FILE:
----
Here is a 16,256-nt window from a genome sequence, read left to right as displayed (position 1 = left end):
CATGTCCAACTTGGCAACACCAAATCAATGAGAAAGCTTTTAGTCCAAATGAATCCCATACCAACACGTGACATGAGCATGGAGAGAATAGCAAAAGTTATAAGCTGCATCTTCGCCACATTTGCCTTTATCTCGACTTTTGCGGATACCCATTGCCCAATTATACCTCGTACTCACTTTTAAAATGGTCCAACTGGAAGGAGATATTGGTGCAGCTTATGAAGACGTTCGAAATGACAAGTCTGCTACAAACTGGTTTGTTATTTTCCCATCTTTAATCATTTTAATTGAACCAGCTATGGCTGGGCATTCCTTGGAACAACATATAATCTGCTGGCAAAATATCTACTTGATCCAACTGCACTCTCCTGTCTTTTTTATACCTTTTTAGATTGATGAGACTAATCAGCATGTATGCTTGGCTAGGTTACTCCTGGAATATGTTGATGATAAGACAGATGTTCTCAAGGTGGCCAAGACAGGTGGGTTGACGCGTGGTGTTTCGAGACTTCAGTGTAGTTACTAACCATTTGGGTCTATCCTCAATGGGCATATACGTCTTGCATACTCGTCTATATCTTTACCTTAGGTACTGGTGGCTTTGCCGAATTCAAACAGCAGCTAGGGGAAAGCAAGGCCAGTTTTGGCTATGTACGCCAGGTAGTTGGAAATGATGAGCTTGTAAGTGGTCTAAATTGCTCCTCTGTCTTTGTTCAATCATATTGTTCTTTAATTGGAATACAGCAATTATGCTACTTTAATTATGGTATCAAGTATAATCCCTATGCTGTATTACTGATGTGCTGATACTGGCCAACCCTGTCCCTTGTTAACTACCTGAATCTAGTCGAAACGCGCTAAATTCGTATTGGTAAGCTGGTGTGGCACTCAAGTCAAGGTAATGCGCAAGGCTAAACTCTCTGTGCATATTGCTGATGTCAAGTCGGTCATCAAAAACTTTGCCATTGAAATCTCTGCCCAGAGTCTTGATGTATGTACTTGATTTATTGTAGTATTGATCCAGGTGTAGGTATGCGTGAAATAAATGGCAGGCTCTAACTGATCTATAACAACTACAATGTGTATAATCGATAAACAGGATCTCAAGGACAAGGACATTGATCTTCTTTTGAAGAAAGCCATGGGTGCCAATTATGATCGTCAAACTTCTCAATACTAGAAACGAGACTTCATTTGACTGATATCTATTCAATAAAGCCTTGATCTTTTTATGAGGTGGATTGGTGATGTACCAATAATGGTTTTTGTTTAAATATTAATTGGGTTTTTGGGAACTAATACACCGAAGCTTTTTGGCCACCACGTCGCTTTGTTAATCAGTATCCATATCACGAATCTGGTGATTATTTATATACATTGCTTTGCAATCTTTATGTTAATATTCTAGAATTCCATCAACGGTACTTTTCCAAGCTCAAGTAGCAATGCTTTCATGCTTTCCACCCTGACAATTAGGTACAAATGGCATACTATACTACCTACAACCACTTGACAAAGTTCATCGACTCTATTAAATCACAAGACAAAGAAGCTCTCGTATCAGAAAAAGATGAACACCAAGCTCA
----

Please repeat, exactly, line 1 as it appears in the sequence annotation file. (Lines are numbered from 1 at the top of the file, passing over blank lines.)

Here is a 16,256-nt window from a genome sequence, read left to right as displayed (position 1 = left end):